Facebook Causes Protests

112 Pages Posted: 16 Mar 2020 Last revised: 7 Apr 2021

See all articles by Leopoldo Fergusson

Leopoldo Fergusson

Universidad de los Andes, Colombia - Department of Economics

Carlos Molina

Massachusetts Institute of Technology (MIT), Department of Economics, Students

Date Written: December 12, 2019

Abstract

Using Facebook's release in a given language as an exogenous source of variation in access to social media where the language is spoken, we show that Facebook has had a significant and sizable positive impact on citizen protests. By exploiting variation in a large sample of countries during close to 15 years and combining both aggregate and individual-level data, we confirm the external validity of previous research documenting this effect for specific contexts along a number of dimensions: geographically, by regime type, temporally, and by the socioeconomic characteristics of both countries and social media users. We find that \coordination" effects that rest on the \social" nature of social media play an important role beyond one-way information transmission, including a \liberation effect" produced by having a direct outlet to voice opinions and share them with others. Finally, we explore the broader political consequences of increased Facebook access, helping assess the welfare consequences of the increase in protests. On the negative side, we find no effects on regime change, democratization or governance. To explain this result, we show there are no effects on other political engagements, especially during critical periods, and that social media access also helps mobilize citizens against opposition groups, especially in less democratic areas. On the positive side, we find that Facebook access decreases internal conflict, with evidence that this reflects increased visibility deterring violence and that social media and the resulting protests help voice discontents that might otherwise turn more violent.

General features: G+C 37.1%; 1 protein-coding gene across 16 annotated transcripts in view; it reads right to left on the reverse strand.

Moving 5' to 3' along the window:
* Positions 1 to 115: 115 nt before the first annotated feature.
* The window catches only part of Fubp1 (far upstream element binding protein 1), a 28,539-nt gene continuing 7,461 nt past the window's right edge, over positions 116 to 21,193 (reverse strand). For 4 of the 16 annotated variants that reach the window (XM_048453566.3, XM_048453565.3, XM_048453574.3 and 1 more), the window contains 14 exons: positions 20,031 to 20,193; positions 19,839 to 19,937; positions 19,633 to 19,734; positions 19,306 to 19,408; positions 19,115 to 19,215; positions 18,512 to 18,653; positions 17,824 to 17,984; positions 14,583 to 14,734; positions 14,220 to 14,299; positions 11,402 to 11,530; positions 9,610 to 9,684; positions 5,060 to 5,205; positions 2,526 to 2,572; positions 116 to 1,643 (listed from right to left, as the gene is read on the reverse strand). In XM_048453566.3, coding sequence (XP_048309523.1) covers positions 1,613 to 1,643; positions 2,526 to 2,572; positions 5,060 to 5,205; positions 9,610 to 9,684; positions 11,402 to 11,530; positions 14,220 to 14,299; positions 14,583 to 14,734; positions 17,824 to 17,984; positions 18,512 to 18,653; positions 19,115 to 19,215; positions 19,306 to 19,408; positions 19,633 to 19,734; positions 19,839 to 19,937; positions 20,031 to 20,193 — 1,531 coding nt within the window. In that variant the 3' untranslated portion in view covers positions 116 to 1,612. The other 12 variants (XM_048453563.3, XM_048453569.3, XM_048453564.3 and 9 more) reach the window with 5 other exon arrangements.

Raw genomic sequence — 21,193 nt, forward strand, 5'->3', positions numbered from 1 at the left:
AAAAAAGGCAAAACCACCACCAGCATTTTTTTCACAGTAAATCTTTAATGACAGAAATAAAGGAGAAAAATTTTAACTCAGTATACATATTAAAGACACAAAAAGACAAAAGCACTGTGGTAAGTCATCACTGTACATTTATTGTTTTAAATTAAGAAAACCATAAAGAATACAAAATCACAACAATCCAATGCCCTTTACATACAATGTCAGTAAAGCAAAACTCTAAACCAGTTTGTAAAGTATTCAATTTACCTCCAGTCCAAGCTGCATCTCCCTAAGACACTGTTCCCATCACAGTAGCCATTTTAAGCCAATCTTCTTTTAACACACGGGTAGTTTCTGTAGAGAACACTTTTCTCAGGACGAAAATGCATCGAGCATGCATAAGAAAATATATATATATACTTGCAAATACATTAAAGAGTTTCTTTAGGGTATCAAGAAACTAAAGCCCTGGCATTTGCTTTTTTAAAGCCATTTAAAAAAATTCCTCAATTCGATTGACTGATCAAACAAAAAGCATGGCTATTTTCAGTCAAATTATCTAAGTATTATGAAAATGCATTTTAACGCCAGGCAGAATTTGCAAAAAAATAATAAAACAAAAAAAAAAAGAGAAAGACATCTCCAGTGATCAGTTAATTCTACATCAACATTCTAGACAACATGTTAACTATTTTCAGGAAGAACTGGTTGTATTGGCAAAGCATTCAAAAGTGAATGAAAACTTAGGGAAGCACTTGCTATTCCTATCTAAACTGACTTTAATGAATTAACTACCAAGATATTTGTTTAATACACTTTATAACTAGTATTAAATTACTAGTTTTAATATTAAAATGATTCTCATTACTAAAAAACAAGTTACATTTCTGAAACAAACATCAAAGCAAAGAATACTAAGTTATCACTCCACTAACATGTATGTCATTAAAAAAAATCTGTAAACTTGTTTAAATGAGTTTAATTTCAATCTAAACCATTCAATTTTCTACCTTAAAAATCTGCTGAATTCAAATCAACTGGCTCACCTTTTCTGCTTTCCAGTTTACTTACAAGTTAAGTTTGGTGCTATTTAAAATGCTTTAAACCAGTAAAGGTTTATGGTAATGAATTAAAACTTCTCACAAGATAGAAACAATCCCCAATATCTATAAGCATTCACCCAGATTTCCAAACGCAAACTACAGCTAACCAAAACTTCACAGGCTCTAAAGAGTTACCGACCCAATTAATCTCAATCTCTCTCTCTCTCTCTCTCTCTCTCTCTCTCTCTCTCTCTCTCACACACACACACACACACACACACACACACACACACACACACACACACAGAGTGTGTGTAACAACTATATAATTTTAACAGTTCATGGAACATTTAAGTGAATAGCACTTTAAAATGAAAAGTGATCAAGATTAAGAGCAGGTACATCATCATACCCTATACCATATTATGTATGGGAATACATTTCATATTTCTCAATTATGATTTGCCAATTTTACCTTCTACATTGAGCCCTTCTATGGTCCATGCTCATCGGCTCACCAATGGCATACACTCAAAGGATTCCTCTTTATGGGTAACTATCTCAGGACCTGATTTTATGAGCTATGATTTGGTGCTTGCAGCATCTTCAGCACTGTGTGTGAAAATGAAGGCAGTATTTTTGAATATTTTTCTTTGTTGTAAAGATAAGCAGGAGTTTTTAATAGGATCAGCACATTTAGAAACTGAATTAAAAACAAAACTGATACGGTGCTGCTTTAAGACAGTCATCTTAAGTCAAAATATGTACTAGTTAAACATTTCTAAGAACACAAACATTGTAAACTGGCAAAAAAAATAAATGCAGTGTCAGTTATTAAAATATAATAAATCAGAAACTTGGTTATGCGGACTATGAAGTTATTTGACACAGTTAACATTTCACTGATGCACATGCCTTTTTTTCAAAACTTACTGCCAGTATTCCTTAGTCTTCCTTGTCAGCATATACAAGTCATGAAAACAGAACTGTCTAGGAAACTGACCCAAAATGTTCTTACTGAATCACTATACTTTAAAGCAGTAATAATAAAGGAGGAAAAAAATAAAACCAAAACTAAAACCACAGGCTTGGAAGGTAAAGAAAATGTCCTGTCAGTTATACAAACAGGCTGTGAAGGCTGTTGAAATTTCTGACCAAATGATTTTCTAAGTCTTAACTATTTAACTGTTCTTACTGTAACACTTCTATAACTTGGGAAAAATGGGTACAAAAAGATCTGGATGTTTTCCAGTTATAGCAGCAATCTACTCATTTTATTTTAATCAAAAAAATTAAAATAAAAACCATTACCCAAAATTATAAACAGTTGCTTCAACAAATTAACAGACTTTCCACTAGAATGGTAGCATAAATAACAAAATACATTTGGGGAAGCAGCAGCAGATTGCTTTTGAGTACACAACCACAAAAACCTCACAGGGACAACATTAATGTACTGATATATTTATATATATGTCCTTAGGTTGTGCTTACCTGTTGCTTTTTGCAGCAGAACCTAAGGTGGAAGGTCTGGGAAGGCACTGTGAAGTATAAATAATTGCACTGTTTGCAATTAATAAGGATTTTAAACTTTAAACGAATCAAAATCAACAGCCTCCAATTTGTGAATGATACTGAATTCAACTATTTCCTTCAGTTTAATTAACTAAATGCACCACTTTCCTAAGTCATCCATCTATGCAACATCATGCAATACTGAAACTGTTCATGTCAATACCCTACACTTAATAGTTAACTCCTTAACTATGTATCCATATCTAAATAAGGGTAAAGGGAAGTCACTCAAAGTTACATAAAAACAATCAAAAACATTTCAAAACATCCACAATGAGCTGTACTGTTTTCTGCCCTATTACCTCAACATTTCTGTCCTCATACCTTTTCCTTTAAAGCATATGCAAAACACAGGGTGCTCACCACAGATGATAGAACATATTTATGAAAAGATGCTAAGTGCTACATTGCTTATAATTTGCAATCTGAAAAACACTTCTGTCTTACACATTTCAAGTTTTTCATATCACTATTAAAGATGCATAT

Keywords: Collective action, Protests, Social media, Facebook

JEL Classification: D70, L82, D80

Suggested Citation

Fergusson, Leopoldo and Molina, Carlos, Facebook Causes Protests (December 12, 2019). Documento CEDE No. 41, Available at SSRN: https://ssrn.com/abstract=3553514 or http://dx.doi.org/10.2139/ssrn.3553514

Leopoldo Fergusson (Contact Author)

Universidad de los Andes, Colombia - Department of Economics ( email )

Carrera 1a No. 18A-10
Santafe de Bogota, AA4976
Colombia

HOME PAGE: http://www.googlesyndicatedsearch.com/u/uniandes?q=Leopoldo+Fergusson

Carlos Molina

Massachusetts Institute of Technology (MIT), Department of Economics, Students ( email )

Cambridge, MA
United States

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